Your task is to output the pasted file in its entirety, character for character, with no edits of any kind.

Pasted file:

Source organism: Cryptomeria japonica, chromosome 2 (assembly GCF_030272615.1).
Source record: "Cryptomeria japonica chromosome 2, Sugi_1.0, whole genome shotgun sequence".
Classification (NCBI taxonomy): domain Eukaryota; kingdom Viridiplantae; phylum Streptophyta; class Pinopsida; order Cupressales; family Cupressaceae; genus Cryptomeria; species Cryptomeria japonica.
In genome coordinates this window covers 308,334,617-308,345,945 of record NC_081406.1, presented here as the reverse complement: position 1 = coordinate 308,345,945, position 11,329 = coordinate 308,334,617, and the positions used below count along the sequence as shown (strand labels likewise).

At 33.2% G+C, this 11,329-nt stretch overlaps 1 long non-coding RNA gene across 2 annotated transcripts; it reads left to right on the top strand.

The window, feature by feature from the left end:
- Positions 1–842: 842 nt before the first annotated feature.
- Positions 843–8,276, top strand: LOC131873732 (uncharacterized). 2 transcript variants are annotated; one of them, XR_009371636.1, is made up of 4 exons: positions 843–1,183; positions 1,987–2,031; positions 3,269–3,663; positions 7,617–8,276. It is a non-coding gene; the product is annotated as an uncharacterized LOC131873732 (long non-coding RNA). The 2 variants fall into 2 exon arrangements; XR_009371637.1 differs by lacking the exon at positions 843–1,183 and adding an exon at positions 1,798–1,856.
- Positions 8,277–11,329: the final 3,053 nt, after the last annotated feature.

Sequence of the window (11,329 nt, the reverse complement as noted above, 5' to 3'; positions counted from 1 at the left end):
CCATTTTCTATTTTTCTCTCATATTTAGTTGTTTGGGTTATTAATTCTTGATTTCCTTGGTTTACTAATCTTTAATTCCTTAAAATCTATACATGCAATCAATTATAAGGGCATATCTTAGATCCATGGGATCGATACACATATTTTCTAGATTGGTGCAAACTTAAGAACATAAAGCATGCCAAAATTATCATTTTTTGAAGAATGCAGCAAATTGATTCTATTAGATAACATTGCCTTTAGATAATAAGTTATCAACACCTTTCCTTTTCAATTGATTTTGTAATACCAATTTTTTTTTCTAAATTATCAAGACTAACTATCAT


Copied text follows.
Source organism: Cryptomeria japonica, chromosome 2 (assembly GCF_030272615.1).
Source record: "Cryptomeria japonica chromosome 2, Sugi_1.0, whole genome shotgun sequence".
Classification (NCBI taxonomy): domain Eukaryota; kingdom Viridiplantae; phylum Streptophyta; class Pinopsida; order Cupressales; family Cupressaceae; genus Cryptomeria; species Cryptomeria japonica.
In genome coordinates this window covers 308,334,617-308,345,945 of record NC_081406.1, presented here as the reverse complement: position 1 = coordinate 308,345,945, position 11,329 = coordinate 308,334,617, and the positions used below count along the sequence as shown (strand labels likewise).

At 33.2% G+C, this 11,329-nt stretch overlaps 1 long non-coding RNA gene across 2 annotated transcripts; it reads left to right on the top strand.

The window, feature by feature from the left end:
- Positions 1–842: 842 nt before the first annotated feature.
- Positions 843–8,276, top strand: LOC131873732 (uncharacterized). 2 transcript variants are annotated; one of them, XR_009371636.1, is made up of 4 exons: positions 843–1,183; positions 1,987–2,031; positions 3,269–3,663; positions 7,617–8,276. It is a non-coding gene; the product is annotated as an uncharacterized LOC131873732 (long non-coding RNA). The 2 variants fall into 2 exon arrangements; XR_009371637.1 differs by lacking the exon at positions 843–1,183 and adding an exon at positions 1,798–1,856.
- Positions 8,277–11,329: the final 3,053 nt, after the last annotated feature.

Sequence of the window (11,329 nt, the reverse complement as noted above, 5' to 3'; positions counted from 1 at the left end):
CCATTTTCTATTTTTCTCTCATATTTAGTTGTTTGGGTTATTAATTCTTGATTTCCTTGGTTTACTAATCTTTAATTCCTTAAAATCTATACATGCAATCAATTATAAGGGCATATCTTAGATCCATGGGATCGATACACATATTTTCTAGATTGGTGCAAACTTAAGAACATAAAGCATGCCAAAATTATCATTTTTTGAAGAATGCAGCAAATTGATTCTATTAGATAACATTGCCTTTAGATAATAAGTTATCAACACCTTTCCTTTTCAATTGATTTTGTAATACCAATTTTTTTTTCTAAATTATCAAGACTAACTATCAT